Ignatius Suglo reviews Kerry Brown’s newest work on China – a deep dive into the Communist Party of China.
Kerry Brown, China’s Dream: The Culture of Chinese Communism and the Secret Sources of its Power (Polity Press, 2018), 240pp.
In China’s Dream, Kerry Brown – Director of the Lau China Institute at King’s College London – notes that there has always been a certain degree of divergence between the way in which the members and non-members of the Communist Party of China (CPC) have understood the Party. It is a disparity that makes dialogue between the two groups difficult. And so, Brown’s book enters the fray in the hopes of setting up a framework that mediates this terrain by organizing a bridge between the discourse of internal (Party members) and external parties (scholars from outside China) (13). Arguing that scholars have tended to discuss the Party without taking into account the views from within the Party itself, Brown accepts the challenge of trying to unify the discussion by balancing both internal and external accounts of the CPC. In doing so, Brown constructs an alternative and nuanced lens for analyzing the nature of the Party.
It soon becomes clear that maintaining political legitimacy is a core aim of the CPC. Brown describes how the CPC has maintained legitimacy despite key changes to its ideological stance. Party narratives are linked with the underlying notion of salvation and delivery of justice for a once victimized nation. In Mao’s China, the CPC positioned itself as the only entity that could offer explanation for, and save the country from, calamities such as feudal oppression, class domination, and colonial/capitalist exploitation. During Deng Xiaoping’s era, due to the effects of the campaigns of Mao on ordinary citizens, linking the narrative of legitimacy to that of Mao’s era proved potentially dangerous. The promise of a better life became a new pillar of legitimacy with global marketization and the consequent opening-up of the country forming the core of revised policy. However, Deng’s policies ultimately saw a rise in corruption and embezzlement among government officials, and the accessibility of technology brought such crimes to light. The result was a loss of trust in the Party. It is in this context that Brown reads Xi Jinping’s anti-corruption purge as at base a means to regain public trust in the Party and not, as it has commonly been reported elsewhere, simply a mechanism that allowed Xi to further his political standing. Indeed, Brown makes clear that Xi’s actions stand in a long line of anti-corruption measures instituted by different administrations of the Party that had as their goal the maintenance of the political legitimacy of the CPC.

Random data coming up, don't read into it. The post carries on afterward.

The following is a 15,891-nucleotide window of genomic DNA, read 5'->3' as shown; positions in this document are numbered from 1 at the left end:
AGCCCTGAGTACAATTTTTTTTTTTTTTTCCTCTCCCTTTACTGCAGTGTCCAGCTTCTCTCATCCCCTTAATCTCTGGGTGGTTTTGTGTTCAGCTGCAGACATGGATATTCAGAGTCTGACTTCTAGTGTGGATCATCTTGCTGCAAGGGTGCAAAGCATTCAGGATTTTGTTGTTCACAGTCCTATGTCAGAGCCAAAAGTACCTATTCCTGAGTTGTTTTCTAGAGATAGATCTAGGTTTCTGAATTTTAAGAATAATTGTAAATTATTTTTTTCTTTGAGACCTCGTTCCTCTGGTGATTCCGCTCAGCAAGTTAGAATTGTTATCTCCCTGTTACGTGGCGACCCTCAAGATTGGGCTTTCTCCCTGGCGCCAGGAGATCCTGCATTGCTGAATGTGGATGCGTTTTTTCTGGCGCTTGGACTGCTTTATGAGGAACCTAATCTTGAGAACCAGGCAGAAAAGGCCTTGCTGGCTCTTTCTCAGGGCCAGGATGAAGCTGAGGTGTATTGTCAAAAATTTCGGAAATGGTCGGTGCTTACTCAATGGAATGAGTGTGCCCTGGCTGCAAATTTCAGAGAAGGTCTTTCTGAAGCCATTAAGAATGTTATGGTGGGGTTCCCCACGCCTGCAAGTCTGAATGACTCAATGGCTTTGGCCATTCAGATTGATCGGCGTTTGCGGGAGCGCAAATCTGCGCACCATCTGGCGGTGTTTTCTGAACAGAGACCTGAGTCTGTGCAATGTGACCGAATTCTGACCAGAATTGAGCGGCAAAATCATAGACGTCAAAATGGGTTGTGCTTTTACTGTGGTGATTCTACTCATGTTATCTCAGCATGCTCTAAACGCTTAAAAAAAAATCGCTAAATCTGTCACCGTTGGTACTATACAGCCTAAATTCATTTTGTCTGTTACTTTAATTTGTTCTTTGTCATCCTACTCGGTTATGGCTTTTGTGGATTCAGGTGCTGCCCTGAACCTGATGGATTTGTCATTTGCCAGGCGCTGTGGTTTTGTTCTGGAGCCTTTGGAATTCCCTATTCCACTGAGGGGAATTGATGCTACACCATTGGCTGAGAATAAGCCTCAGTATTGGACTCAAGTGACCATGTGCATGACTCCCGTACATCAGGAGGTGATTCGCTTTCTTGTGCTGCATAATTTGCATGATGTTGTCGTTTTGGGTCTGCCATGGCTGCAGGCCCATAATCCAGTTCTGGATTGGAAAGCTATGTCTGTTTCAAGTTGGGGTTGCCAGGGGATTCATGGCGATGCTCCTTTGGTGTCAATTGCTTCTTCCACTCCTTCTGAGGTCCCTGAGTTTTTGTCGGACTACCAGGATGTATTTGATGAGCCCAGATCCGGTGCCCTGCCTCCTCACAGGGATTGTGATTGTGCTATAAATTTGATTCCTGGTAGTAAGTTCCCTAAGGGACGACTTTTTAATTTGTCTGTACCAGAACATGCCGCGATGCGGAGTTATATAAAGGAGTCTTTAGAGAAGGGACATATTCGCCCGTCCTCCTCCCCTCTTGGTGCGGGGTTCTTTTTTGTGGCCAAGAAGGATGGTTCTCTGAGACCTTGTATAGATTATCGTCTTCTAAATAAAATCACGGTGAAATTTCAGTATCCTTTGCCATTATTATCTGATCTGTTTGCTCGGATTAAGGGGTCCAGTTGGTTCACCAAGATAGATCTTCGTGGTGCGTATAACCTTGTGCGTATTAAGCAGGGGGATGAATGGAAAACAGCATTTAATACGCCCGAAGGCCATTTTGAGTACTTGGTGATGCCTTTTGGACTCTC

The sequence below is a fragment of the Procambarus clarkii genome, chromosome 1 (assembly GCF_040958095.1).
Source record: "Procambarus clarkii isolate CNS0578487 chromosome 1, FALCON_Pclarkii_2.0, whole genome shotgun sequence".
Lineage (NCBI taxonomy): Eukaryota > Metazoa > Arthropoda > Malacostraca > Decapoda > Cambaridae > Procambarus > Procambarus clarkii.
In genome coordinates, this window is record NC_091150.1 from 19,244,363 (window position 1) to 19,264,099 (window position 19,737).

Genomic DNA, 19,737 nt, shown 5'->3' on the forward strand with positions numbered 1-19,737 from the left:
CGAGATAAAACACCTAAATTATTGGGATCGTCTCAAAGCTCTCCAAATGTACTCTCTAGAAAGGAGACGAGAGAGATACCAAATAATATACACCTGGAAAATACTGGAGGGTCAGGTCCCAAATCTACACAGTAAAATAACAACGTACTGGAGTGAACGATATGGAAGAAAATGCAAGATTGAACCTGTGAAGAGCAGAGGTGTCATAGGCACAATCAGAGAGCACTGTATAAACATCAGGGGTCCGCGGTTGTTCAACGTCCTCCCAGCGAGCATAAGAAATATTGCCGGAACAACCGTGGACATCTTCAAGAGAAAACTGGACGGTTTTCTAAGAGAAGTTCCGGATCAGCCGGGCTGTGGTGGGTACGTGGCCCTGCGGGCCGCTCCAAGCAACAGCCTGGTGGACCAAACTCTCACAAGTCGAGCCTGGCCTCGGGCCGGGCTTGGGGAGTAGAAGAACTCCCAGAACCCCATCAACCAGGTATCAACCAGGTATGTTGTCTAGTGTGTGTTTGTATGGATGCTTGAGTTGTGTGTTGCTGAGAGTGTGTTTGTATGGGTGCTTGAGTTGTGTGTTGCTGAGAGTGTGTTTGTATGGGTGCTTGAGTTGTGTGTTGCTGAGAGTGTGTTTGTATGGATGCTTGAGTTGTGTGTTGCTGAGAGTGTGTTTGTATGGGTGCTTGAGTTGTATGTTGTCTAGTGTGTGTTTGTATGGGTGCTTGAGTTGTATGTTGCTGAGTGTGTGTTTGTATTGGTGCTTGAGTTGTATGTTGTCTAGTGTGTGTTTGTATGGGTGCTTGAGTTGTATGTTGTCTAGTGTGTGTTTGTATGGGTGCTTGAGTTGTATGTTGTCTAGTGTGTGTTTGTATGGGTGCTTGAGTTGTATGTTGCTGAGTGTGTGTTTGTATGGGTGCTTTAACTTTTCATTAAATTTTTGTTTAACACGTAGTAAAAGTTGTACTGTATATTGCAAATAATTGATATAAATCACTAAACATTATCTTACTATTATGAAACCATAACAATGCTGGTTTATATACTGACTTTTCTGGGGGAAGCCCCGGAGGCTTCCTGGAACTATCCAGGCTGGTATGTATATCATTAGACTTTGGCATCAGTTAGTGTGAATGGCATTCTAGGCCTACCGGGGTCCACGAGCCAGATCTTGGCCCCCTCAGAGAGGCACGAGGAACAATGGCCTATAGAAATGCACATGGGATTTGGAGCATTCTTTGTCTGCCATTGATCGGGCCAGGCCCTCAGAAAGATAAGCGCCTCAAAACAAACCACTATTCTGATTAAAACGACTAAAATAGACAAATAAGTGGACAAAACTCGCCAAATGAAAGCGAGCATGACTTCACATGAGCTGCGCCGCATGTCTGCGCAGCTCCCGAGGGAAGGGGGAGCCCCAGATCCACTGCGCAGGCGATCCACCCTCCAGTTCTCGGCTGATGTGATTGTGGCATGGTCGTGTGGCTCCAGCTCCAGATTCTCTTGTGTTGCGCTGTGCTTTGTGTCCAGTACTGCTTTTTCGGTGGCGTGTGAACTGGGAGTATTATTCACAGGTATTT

Another pillar of this political legitimacy, Brown notes, is the stress put on morality. Moral standing and ethical issues matter to the CPC. Hence, it had to attempt explaining the undesirable events that took place under Mao, such as the Great Famine, anti-rightist campaigns, and the Cultural Revolution. For a Party that has always been in the “right”, admitting failure proved difficult. Attempts to offer an explanation separated and highlighted Maoist thoughts, from Mao’s actions. In this realm, Brown likens the CPC to a religious entity whose power is based on the emotional and moral power of its beliefs in its language, elite leadership, rites, history, and doctrine (61). Indeed, history and culture have been used in very different ways to serve the CPC. By comparing Mao’s and Xi’s approach to ancient Chinese history, Brown shows that the former condemned it as the cause of the nation’s problems while the latter not only embraces it but also exploits it by extracting as much symbolic capital as possible (50). To this end, the focus of Xi has shifted from the long standing one of building a strong party, to building a strong nation. As such, Xi has returned to storytelling and an appeal to traditional Chinese culture as an effective way to reach the hearts of the People and to seek emotional engagement rather than just physical consent. Interestingly, such storytelling has also been extended to serve China’s global interest and to offer a counter narrative to the demonization of China’s engagement with the rest of the world (47).
Brown deploys multiple methods in his analysis. One of which is a discourse analysis approach to grasp the core ideology of Xi by isolating commonly used terms and defining them in the context of China. On the whole, the approach seems effective since Chinese leaders are known for their consistent use of punchy and captivating statements and slogans as a strategy for simplifying and communicating ideology to the masses. Though Brown states that his work is a descriptive account, as one would expect of such an acclaimed academic, he goes further by offering in-depth, well supported analysis. China’s Dream offers a comprehensive yet concise description of the factors that matter to the CPC. This as he shows, transcends the political to the cultural and moral.
In sum, Brown’s work breaks ground for a broader and more nuanced study of the various roles the CPC plays in Chinese society. It is a compelling book that is recommended.
Ignatius Suglo is a PhD student of China Studies at the University of Hong Kong. His research interests include China-Africa relations, representations of Africa in Chinese popular media, diasporic communities and people-to-people engagements.